Source: The Orthodox Evangelist
By the V. Rev. Fr. Timothy Cremeens, PhD
Dean – Holy Resurrection Orthodox Cathedral, Wilkes-Barre, PA
To the Christian believers gathered in the Church at Corinth, the Apostle Paul wrote, “For I determined not to know anything among you except Jesus Christ and Him crucified” (1 Corinthians 2:2). He likewise writes to the Church at Galatia, “But God forbid that I should boast except in the cross of our Lord Jesus Christ, by which the world has been crucified to me, and I to the world” (Galatians 6:14).
The Cross is the indispensable center of the Orthodox Christian Faith, without which there is no salvation. The New Testament writings, especially those of the holy Apostle Paul, emphasize the power of the Cross of Jesus Christ and what He accomplished for us upon that wood. Many times it has been said that the Orthodox East emphasizes the Resurrection of Jesus Christ to the neglect of the Cross, which of course is a misguided exaggeration. Without the Cross, and the suffering and death of our Lord Jesus Christ, there would have been no need for the Resurrection, so they are inextricably linked together.
I entered the Orthodox Faith from Evangelicalism some 3o years ago. I was awed by the beauty of Orthodox Church buildings and especially the beautiful crosses I saw behind the altar tables and mosaics on the walls. The priest’s colorful vestments were emblazoned with crosses and the bishop’s mitre was topped with a jeweled cross; and at the end of the Liturgy, one was offered the hand-blessing cross to kiss. At each mention of the Holy Trinity: Father, Son and Holy Spirit, the faithful would make the sign of the cross upon themselves; and at the Feast of the Exaltation of the Holy Cross, celebrated on September 14, and the on the third Sunday of Great Lent, a cross beautifully decorated with flowers was placed in the middle of the Church for veneration of the faithful. However, as beautiful as all this was to my senses, I realized that while the symbol of the Cross is ever before us, and we Orthodox embrace this beautiful symbol, we sometimes gloss over the MESSAGE of the Cross.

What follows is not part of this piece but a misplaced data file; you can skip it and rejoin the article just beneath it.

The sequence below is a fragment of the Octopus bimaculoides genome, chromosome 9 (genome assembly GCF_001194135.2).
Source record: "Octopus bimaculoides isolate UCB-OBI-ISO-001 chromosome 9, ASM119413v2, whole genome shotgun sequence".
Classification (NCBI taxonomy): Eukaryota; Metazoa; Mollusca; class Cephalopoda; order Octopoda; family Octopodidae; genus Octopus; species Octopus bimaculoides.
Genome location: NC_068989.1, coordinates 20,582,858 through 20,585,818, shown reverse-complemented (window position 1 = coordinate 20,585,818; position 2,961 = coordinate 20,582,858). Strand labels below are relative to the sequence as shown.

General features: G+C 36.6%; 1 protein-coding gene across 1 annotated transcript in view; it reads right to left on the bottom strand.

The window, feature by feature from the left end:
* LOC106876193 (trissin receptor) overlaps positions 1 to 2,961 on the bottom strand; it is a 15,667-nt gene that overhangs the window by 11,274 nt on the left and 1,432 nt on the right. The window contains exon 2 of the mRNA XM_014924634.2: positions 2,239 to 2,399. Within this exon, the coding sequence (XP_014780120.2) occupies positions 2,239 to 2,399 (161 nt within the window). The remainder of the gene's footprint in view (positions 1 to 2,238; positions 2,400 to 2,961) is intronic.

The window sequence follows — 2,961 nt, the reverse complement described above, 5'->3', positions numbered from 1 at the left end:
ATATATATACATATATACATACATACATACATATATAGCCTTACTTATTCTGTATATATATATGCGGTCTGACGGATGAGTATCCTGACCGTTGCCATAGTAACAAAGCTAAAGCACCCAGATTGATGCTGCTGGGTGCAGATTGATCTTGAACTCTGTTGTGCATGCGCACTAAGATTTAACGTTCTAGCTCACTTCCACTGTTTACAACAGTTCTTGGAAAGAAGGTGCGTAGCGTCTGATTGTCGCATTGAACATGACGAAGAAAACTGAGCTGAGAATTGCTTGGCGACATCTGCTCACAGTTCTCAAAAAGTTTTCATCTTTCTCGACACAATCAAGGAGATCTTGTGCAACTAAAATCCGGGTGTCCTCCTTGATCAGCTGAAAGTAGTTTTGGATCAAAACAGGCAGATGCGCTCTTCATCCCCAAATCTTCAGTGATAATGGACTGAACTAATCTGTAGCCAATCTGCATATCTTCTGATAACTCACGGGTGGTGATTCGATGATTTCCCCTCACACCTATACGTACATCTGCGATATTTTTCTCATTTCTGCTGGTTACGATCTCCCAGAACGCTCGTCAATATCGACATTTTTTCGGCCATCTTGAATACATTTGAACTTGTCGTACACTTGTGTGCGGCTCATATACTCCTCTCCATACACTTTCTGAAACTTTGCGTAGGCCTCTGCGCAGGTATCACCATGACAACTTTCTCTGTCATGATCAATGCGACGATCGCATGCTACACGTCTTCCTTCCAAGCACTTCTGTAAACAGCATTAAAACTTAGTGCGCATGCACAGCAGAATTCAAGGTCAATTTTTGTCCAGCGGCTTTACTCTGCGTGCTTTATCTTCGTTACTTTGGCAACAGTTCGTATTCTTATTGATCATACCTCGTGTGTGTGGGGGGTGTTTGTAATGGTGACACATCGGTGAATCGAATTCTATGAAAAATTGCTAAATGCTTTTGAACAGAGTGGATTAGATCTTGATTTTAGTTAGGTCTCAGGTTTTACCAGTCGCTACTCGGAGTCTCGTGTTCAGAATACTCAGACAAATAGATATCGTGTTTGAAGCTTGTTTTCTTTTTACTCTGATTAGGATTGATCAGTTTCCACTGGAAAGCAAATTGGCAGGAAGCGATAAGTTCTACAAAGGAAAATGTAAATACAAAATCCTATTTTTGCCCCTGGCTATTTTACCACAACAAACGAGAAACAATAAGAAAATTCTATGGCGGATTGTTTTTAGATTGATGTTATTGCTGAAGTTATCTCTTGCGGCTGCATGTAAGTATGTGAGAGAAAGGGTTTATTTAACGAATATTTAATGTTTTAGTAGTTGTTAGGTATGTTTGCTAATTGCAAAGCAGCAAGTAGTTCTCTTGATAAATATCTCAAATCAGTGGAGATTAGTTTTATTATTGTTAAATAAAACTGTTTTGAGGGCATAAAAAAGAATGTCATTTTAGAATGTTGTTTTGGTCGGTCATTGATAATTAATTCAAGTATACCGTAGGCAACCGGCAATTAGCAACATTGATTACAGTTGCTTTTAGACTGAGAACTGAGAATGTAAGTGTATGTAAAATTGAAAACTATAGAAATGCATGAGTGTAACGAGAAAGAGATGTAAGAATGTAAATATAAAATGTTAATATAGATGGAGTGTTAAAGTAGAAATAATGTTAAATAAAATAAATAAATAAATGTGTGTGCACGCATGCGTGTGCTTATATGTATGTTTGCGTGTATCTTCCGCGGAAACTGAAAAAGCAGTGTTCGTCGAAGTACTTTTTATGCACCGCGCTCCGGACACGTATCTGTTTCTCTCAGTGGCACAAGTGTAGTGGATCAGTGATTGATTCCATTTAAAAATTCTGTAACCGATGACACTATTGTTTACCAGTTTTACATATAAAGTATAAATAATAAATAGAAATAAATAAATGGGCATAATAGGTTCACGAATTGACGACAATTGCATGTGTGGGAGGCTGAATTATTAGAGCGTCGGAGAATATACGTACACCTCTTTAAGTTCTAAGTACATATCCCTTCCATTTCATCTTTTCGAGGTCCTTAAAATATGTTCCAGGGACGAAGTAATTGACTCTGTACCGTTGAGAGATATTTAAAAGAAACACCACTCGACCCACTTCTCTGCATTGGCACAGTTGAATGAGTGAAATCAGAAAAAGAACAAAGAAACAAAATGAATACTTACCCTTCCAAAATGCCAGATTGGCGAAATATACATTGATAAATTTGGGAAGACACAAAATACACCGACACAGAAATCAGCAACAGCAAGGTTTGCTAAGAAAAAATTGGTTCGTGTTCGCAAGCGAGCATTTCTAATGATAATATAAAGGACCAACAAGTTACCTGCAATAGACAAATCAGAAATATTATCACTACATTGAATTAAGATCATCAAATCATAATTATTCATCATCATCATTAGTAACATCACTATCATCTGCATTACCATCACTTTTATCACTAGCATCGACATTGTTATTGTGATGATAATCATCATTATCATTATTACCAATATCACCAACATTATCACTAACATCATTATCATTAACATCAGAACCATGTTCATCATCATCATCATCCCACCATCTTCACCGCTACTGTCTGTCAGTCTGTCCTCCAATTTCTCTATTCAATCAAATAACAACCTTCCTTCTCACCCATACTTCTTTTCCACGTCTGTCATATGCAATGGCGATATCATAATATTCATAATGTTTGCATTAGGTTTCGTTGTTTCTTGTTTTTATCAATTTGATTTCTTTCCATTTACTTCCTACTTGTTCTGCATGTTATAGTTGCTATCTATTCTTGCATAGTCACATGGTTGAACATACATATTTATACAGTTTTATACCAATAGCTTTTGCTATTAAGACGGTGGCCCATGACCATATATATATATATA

St. Paul tells us, “For the message of the cross is foolishness to those who are perishing, but to us who are being saved, it is the power of God” (1 Corinthians 1:18). Here we can see that the message of the Cross elicits two different responses. The first response is that the story and proclamation of the Cross is foolish. Why would the Cross engender this kind of response? The message of the Cross centers on self-sacrifice, human weakness and what appears at first to be defeat. Jesus Christ, who for some three and a half years traveled throughout Palestine doing miracles, healing the blind, the cripple and maimed, even raising the dead to life. A simple carpenter walks on the water, feeds the five thousand with a few loaves and fish and seems to be the Master of the created order. He who casts out demons with a word and overcomes Satan and is sought by the crowds in order to be made King, in the end is betrayed, forsaken by His followers, stripped naked, beaten bloody and hung upon a cross and dies in public shame. On face value, … this Cross and what took place upon it is anything but a study in a successful mission; rather it is foolishness. By all initial outward appearances, Jesus was a miserable failure. But we must see the Cross as God sees the Cross. We must allow the power of the Cross to invade our hearts and experience its dynamic and transformative purpose.